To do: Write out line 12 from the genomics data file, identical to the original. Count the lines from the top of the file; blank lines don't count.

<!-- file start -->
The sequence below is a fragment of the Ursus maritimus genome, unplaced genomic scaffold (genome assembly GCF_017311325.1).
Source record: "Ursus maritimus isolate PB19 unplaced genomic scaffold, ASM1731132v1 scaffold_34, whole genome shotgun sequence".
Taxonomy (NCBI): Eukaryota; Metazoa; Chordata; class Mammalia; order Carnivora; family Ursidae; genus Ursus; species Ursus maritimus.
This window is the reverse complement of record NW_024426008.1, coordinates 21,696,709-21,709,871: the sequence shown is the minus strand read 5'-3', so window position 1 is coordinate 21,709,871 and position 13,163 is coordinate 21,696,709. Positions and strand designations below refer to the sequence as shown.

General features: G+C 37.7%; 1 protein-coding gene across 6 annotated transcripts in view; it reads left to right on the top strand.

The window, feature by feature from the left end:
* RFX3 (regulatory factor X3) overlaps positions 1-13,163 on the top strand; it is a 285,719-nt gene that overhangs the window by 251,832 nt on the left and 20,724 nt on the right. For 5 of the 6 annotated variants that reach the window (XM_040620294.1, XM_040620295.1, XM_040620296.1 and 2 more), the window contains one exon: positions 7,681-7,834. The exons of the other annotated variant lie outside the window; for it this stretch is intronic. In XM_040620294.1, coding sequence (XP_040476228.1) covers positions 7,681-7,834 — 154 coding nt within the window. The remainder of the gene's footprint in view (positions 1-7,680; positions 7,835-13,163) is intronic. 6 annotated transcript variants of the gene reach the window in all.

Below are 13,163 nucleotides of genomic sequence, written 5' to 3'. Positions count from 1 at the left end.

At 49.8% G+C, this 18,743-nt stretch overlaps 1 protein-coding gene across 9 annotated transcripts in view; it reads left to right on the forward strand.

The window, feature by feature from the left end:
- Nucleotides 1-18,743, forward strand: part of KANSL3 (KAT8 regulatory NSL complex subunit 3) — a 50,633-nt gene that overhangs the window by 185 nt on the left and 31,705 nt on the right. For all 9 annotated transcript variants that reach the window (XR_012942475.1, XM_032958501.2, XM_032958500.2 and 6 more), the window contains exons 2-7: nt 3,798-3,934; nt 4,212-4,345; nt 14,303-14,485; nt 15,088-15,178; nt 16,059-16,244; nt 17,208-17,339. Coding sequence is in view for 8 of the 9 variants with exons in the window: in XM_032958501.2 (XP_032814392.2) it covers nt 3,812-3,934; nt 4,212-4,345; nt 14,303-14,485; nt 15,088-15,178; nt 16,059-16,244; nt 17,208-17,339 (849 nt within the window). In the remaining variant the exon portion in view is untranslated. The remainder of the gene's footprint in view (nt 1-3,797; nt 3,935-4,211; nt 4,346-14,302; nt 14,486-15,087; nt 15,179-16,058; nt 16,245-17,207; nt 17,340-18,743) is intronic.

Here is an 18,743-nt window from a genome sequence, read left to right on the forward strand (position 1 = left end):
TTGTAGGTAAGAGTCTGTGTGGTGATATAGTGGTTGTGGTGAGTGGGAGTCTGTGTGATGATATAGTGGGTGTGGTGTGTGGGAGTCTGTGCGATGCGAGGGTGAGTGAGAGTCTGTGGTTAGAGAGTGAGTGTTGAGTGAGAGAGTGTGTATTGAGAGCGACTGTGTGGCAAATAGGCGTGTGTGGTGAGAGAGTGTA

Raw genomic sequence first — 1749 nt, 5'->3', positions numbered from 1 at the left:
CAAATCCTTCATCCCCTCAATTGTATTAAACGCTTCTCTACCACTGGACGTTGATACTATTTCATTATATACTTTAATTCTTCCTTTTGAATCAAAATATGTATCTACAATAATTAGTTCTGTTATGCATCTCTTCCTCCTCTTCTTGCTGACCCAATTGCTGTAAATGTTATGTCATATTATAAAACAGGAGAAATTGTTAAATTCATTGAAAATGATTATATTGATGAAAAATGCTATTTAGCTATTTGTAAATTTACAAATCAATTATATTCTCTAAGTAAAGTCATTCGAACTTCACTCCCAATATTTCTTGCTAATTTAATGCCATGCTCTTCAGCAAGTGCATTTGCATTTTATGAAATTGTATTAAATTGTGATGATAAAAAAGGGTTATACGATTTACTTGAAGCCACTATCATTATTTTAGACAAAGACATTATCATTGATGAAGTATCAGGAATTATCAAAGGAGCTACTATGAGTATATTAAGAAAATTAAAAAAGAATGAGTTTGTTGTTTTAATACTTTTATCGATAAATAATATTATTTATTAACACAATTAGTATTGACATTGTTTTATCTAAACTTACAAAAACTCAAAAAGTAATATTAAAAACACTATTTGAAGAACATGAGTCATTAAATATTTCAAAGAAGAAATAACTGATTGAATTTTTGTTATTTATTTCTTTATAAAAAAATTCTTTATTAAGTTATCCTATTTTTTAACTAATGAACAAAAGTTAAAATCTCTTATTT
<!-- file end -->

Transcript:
Here is an 18,743-nt window from a genome sequence, read left to right on the forward strand (position 1 = left end):